Kids Savor Happy Hunt For Ancient Treasures

Michael Rose shows students a 300-million-year-old fossil dug out of a layer of limestone off Highway 260 near Kohl’s Ranch. The outing was part of the Geo-Kidz program sponsored by the Payson Parks and Recreation Department.

Michael Rose shows students a 300-million-year-old fossil dug out of a layer of limestone off Highway 260 near Kohl’s Ranch. The outing was part of the Geo-Kidz program sponsored by the Payson Parks and Recreation Department. |

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Denny Harger/Roundup

Students watch in awe as Geo-Kidz instructor Michael Rose gives the biography of a shellfish that died 300 million years ago, but whose shell was preserved in layers of limestone at the base of the Mogollon Rim near Christopher Creek.

Hurray! It’s half day!

Once a month, Payson Schools’ half-day schedule may leave some students unsupervised, but last Wednesday, a happy, inquisitive group of 21 first- through fifth-graders had two hours of semi-structured free-play in the forest. It’s called “Hurray! It’s Half day,” and is part of Parks and Recreation’s Geo-Kidz program.

The kids boarded a school bus and left Rumsey Park at 1 p.m. They rode to the paleo and fossil site near Kohl’s Ranch. The paleo site is in the Old Highway 260 roadbed — a place where millions of tiny fossils have risen to the surface of the ground.

A huge parking lot makes a perfect staging area for children. They had snacks and water in the parking lot. Facilitator Michael Rose said, “Fifty years ago, kids grew up outside. Now they grow up in front of a screen. We are trying to get them back outside.”

The kids darted here and there along the old roadway. When a child found the shape of a seashell in a rock, she called out, “I found one!” Kids quickly gathered around her to see her treasure. Then came another enchanted call from up ahead and they ran off to the new excitement.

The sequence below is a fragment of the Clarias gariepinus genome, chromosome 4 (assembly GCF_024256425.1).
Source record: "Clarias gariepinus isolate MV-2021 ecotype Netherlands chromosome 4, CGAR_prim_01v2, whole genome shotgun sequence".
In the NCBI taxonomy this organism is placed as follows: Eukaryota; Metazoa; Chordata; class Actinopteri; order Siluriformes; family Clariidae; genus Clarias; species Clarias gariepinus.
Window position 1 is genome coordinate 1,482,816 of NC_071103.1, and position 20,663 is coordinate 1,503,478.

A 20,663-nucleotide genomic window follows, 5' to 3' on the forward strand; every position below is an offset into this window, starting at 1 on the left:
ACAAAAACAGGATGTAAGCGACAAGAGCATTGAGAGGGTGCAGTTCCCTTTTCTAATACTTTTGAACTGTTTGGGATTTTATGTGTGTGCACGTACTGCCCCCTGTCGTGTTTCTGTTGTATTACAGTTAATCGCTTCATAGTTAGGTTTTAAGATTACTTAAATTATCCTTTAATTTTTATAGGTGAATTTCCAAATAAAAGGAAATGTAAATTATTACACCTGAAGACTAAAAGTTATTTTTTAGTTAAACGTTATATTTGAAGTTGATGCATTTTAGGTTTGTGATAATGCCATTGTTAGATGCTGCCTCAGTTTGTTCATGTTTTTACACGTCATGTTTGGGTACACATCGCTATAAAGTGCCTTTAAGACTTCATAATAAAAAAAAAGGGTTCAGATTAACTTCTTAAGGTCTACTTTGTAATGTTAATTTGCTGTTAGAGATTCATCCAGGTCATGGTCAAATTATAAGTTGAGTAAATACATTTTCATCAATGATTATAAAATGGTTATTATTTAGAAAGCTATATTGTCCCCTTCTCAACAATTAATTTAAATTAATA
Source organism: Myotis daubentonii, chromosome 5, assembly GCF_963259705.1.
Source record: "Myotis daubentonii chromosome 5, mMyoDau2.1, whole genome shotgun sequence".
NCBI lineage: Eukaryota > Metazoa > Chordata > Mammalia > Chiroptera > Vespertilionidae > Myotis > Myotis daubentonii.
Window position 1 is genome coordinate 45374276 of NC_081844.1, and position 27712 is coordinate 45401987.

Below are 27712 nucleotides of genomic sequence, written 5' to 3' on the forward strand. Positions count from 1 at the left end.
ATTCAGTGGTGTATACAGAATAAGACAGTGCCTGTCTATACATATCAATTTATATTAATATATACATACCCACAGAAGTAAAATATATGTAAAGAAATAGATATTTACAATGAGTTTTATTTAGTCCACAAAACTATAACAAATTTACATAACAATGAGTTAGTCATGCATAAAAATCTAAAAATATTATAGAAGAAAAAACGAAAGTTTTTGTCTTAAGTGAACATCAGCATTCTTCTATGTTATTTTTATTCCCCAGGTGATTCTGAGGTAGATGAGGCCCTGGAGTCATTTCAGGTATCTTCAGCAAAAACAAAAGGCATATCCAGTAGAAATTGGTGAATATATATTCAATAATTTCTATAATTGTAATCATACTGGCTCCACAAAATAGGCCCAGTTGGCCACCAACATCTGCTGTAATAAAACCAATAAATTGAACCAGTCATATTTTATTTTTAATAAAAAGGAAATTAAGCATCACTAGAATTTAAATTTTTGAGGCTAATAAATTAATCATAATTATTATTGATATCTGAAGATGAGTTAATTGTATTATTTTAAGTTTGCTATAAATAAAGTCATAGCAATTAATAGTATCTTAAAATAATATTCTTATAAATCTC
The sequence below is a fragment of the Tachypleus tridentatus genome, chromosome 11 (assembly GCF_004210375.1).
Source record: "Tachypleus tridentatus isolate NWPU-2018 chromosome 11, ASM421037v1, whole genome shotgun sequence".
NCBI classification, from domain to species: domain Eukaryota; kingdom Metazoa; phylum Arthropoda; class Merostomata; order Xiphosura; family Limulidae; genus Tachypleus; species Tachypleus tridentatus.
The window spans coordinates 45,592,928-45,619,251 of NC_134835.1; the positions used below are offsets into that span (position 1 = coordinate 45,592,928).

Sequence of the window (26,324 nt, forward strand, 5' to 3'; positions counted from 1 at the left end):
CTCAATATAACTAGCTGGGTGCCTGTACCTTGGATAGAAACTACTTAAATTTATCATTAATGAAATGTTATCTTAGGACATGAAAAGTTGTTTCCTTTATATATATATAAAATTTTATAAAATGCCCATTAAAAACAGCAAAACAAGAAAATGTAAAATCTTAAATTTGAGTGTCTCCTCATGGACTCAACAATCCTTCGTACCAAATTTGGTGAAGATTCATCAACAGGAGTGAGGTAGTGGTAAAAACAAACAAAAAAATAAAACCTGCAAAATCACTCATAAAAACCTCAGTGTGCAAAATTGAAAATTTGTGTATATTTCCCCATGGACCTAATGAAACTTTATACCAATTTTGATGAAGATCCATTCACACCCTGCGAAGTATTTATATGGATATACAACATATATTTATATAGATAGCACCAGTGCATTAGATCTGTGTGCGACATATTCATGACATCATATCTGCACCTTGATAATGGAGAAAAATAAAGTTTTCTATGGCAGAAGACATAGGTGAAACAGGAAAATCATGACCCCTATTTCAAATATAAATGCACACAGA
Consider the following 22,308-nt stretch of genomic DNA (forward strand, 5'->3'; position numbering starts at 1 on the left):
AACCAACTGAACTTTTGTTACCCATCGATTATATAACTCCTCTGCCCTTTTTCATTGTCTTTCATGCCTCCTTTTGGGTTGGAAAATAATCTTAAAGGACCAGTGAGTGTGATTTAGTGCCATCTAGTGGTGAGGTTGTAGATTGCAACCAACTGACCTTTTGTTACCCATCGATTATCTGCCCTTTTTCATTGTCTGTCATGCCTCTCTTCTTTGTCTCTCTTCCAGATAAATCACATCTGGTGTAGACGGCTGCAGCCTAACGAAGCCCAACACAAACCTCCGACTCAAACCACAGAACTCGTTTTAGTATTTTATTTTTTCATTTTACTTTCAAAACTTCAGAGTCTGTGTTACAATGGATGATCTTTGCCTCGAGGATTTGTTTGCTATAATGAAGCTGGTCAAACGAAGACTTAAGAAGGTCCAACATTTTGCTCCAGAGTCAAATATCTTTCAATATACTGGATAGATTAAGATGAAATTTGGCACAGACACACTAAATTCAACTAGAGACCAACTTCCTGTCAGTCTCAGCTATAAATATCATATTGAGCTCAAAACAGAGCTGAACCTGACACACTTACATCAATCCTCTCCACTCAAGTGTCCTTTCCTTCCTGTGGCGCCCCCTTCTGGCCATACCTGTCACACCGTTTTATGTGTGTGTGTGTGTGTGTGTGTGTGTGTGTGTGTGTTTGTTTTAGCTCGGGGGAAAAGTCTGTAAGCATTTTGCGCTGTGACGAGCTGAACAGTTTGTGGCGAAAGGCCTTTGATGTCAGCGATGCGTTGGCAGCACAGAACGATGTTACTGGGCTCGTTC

They rustled through the woods to the top of a nearby hill, and found themselves on a ridge covered with tiny shards of red rock. Many had fossils. “They’re everywhere,” said one little blond, as he scratched dirt from the snail-like swirl in the red rock, his eyes wide with wonderment.

Rose encourages every child to connect with nature on his own level. Some focused on fossil-displaying rocks. Others ripped apart a rotten log and looked for the little critters that live in a young imagination. Some found fascination in pinecones and leaves, and even elk dung. They all got a break from the stresses of school and home.

“This is especially beneficial for the kids that don’t get to the woods much,” said one of the five volunteers accompanying the kids. “It would be great to have them out here for four full hours. We could build a fort and study animal tracks.”

Geo-Kidz are planning another “Hurray! It’s Half Day!” in December. “We will be indoors only if the weather is bad,” Rose said. The cost is $15 per child, and parents may register their children at the Parks and Recreation office at Green Valley Park.

Comments

Tim Barrett 5 years ago

This is a great activity! Thanks to Mr. Rose for his work as a facilitator.

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